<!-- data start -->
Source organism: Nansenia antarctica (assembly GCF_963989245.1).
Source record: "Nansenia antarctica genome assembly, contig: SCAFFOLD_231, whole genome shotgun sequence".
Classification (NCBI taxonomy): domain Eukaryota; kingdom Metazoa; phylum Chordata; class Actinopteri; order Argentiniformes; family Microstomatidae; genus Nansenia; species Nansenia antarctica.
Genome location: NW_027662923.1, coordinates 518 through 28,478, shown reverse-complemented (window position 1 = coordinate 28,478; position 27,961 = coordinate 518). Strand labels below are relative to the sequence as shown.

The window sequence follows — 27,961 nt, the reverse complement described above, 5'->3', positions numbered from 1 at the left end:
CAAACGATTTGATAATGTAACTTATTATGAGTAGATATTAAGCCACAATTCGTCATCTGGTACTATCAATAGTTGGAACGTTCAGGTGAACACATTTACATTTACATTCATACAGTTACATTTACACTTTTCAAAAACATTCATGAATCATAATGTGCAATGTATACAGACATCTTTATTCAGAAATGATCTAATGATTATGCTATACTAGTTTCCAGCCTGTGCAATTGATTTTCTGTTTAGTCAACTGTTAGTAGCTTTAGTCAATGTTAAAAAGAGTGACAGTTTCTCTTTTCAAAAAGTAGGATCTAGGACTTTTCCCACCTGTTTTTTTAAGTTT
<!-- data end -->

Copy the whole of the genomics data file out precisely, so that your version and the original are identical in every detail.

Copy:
Source organism: Nansenia antarctica (assembly GCF_963989245.1).
Source record: "Nansenia antarctica genome assembly, contig: SCAFFOLD_231, whole genome shotgun sequence".
Classification (NCBI taxonomy): domain Eukaryota; kingdom Metazoa; phylum Chordata; class Actinopteri; order Argentiniformes; family Microstomatidae; genus Nansenia; species Nansenia antarctica.
Genome location: NW_027662923.1, coordinates 518 through 28,478, shown reverse-complemented (window position 1 = coordinate 28,478; position 27,961 = coordinate 518). Strand labels below are relative to the sequence as shown.

The window sequence follows — 27,961 nt, the reverse complement described above, 5'->3', positions numbered from 1 at the left end:
CAAACGATTTGATAATGTAACTTATTATGAGTAGATATTAAGCCACAATTCGTCATCTGGTACTATCAATAGTTGGAACGTTCAGGTGAACACATTTACATTTACATTCATACAGTTACATTTACACTTTTCAAAAACATTCATGAATCATAATGTGCAATGTATACAGACATCTTTATTCAGAAATGATCTAATGATTATGCTATACTAGTTTCCAGCCTGTGCAATTGATTTTCTGTTTAGTCAACTGTTAGTAGCTTTAGTCAATGTTAAAAAGAGTGACAGTTTCTCTTTTCAAAAAGTAGGATCTAGGACTTTTCCCACCTGTTTTTTTAAGTTT